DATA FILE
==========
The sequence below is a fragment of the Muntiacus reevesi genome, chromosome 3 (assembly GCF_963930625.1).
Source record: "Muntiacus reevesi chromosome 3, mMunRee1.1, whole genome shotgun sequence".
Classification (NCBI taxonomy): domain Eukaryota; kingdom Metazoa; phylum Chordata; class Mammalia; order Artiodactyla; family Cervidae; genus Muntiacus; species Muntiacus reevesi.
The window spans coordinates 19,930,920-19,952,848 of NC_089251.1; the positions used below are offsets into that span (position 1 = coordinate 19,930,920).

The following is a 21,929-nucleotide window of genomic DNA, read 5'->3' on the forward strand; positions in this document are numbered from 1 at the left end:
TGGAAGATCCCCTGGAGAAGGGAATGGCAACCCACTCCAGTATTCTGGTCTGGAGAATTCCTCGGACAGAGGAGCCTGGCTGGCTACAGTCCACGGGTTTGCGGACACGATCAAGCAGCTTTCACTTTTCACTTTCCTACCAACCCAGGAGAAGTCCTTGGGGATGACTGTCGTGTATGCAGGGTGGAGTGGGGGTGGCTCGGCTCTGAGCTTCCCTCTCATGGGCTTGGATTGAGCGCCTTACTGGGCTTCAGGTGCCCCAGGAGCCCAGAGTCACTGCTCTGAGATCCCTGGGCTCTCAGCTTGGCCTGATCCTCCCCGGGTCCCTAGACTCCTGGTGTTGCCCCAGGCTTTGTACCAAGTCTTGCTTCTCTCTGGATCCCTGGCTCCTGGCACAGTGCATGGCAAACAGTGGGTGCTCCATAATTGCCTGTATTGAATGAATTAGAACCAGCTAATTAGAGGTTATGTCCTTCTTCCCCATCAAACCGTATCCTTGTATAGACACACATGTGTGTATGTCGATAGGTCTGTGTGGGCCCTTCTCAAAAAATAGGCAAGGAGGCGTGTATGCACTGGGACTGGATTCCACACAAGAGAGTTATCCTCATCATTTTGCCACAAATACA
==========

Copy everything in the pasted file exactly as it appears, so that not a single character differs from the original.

The sequence below is a fragment of the Muntiacus reevesi genome, chromosome 3 (assembly GCF_963930625.1).
Source record: "Muntiacus reevesi chromosome 3, mMunRee1.1, whole genome shotgun sequence".
Classification (NCBI taxonomy): domain Eukaryota; kingdom Metazoa; phylum Chordata; class Mammalia; order Artiodactyla; family Cervidae; genus Muntiacus; species Muntiacus reevesi.
The window spans coordinates 19,930,920-19,952,848 of NC_089251.1; the positions used below are offsets into that span (position 1 = coordinate 19,930,920).

The following is a 21,929-nucleotide window of genomic DNA, read 5'->3' on the forward strand; positions in this document are numbered from 1 at the left end:
TGGAAGATCCCCTGGAGAAGGGAATGGCAACCCACTCCAGTATTCTGGTCTGGAGAATTCCTCGGACAGAGGAGCCTGGCTGGCTACAGTCCACGGGTTTGCGGACACGATCAAGCAGCTTTCACTTTTCACTTTCCTACCAACCCAGGAGAAGTCCTTGGGGATGACTGTCGTGTATGCAGGGTGGAGTGGGGGTGGCTCGGCTCTGAGCTTCCCTCTCATGGGCTTGGATTGAGCGCCTTACTGGGCTTCAGGTGCCCCAGGAGCCCAGAGTCACTGCTCTGAGATCCCTGGGCTCTCAGCTTGGCCTGATCCTCCCCGGGTCCCTAGACTCCTGGTGTTGCCCCAGGCTTTGTACCAAGTCTTGCTTCTCTCTGGATCCCTGGCTCCTGGCACAGTGCATGGCAAACAGTGGGTGCTCCATAATTGCCTGTATTGAATGAATTAGAACCAGCTAATTAGAGGTTATGTCCTTCTTCCCCATCAAACCGTATCCTTGTATAGACACACATGTGTGTATGTCGATAGGTCTGTGTGGGCCCTTCTCAAAAAATAGGCAAGGAGGCGTGTATGCACTGGGACTGGATTCCACACAAGAGAGTTATCCTCATCATTTTGCCACAAATACA